Can the subaltern write? – A photo study of elegies on commercial van sunshields


Company property is defaced and its function altered, we might say re-appropriated (Marx, 1868).

We would like to thank SOASS for their funding support of this study into the expression of largely cis-male gendered post-colonial subjects employed in the retail delivery sector. This is the third part in a series of explorations (AngryWorkers, 2019). [1] We introduce the notion of ‘scribbles’ as expressions of the subaltern, which anthropologists before us have detected on cave walls, public latrines and betting forms. The intimacy of a van cabin, juxtaposed by the panopticon of the dash-board camera forces the subaltern into reflexive and quasi instinctive ‘scribbles’ (AngryWorkers, 2020).



Our initial findings demonstrate that many ‘scribbles’ express views of a moral economy (Thompson, 1973) and a touching masculine vulnerability… 

2complaint0…with a tendency towards crudeness.


The subjects engage in knowledge sharing of the local market rate, superceding their initial emotionality.


A few subjects make subversive use of corporate information requiring extensive grammatical structures.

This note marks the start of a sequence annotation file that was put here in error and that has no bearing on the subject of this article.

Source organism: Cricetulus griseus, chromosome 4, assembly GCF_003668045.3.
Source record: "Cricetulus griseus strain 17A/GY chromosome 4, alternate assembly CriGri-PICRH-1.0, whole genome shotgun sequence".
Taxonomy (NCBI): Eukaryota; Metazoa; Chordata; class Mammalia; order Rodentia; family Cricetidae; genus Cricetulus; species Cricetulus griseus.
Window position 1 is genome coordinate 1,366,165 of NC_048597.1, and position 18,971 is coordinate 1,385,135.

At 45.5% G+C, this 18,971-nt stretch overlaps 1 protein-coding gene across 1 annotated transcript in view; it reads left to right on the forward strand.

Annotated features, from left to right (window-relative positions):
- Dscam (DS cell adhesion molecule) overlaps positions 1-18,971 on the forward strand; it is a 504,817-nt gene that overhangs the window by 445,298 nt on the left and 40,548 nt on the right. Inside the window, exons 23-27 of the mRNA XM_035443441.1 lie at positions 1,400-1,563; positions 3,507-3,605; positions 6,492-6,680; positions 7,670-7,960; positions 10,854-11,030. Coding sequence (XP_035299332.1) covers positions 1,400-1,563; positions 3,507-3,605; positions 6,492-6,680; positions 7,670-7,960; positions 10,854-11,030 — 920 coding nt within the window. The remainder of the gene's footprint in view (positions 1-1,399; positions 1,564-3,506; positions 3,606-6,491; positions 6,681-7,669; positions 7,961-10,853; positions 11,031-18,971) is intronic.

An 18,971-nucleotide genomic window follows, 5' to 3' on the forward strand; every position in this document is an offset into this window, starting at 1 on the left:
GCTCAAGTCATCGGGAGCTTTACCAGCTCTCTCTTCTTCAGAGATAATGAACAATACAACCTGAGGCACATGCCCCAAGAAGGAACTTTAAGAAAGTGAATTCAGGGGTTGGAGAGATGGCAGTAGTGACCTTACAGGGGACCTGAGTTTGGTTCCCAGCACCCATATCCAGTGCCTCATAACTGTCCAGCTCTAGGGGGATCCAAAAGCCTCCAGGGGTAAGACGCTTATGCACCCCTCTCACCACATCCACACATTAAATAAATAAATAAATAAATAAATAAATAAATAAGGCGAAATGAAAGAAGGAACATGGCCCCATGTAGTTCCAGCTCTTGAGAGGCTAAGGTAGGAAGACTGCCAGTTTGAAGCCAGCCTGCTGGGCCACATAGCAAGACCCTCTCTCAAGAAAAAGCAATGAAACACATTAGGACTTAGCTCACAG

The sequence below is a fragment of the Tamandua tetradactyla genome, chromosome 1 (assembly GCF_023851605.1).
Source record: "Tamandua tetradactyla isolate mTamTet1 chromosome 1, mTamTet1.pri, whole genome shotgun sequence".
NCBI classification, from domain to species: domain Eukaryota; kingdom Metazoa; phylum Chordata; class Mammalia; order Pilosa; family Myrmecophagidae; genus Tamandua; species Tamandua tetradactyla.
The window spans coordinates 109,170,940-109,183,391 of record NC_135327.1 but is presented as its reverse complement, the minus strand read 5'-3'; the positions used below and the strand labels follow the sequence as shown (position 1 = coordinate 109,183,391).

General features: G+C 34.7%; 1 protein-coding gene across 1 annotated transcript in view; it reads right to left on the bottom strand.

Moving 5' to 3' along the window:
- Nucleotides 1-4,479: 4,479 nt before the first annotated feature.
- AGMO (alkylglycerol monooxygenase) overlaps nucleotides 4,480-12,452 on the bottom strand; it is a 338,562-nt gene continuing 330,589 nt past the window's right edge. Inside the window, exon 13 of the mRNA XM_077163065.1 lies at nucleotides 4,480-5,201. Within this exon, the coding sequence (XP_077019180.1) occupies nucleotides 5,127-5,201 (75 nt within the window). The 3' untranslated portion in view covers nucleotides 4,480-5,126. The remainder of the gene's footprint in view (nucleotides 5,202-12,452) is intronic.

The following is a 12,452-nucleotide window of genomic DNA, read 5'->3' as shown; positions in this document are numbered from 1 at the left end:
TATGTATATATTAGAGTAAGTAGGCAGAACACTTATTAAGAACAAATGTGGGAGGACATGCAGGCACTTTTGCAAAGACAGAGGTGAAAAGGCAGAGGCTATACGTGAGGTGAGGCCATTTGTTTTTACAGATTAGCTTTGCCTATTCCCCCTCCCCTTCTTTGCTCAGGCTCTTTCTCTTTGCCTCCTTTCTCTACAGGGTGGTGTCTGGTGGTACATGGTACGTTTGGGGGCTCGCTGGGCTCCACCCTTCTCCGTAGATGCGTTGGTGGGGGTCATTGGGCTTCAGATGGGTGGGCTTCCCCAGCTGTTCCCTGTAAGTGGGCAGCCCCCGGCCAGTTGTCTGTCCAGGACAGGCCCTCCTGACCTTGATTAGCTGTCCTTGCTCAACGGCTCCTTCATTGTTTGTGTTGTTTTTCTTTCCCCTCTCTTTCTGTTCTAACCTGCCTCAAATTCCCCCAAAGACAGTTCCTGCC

True dialoges start to emerge.


Expanding into multiple conversations.

4strike?The undercurrent and informal form of communication raises the issue of agency!


Here the subaltern leave the realm of pure economics behind and penetrate the world of culture!


…navigating its divisive complexity.


A recurring theme of the disempowered is the multilayered emotional response towards authority and superiority.


Particular individuals are singled out and revenge and advertisement are pooled into a common knowledge of ‘shame’.


Reiteration and overdetermining reenforcement is one characteristic of subaltern ‘scribbles’ (AngryWorkers, 2020).


Another example, this time gendered.


And using phalic symbolism in addition to descriptive ascriptions.  


The increasing size of the ‘scribbles’ of the respective managerial superior’s name indicates urgency and a subtext (e.g. “in case you daft cunt still not getting it”).


Here the subaltern draws as parallel between ‘scribbles’ and outcome, providing both information and sense of satisfaction.


The subject intelligently inverts meaning, creating a paradox.


The authorities react to the sub-textual class war by ordering censorship.


But the subaltern have the last word, distilling phrases to essential meaning.

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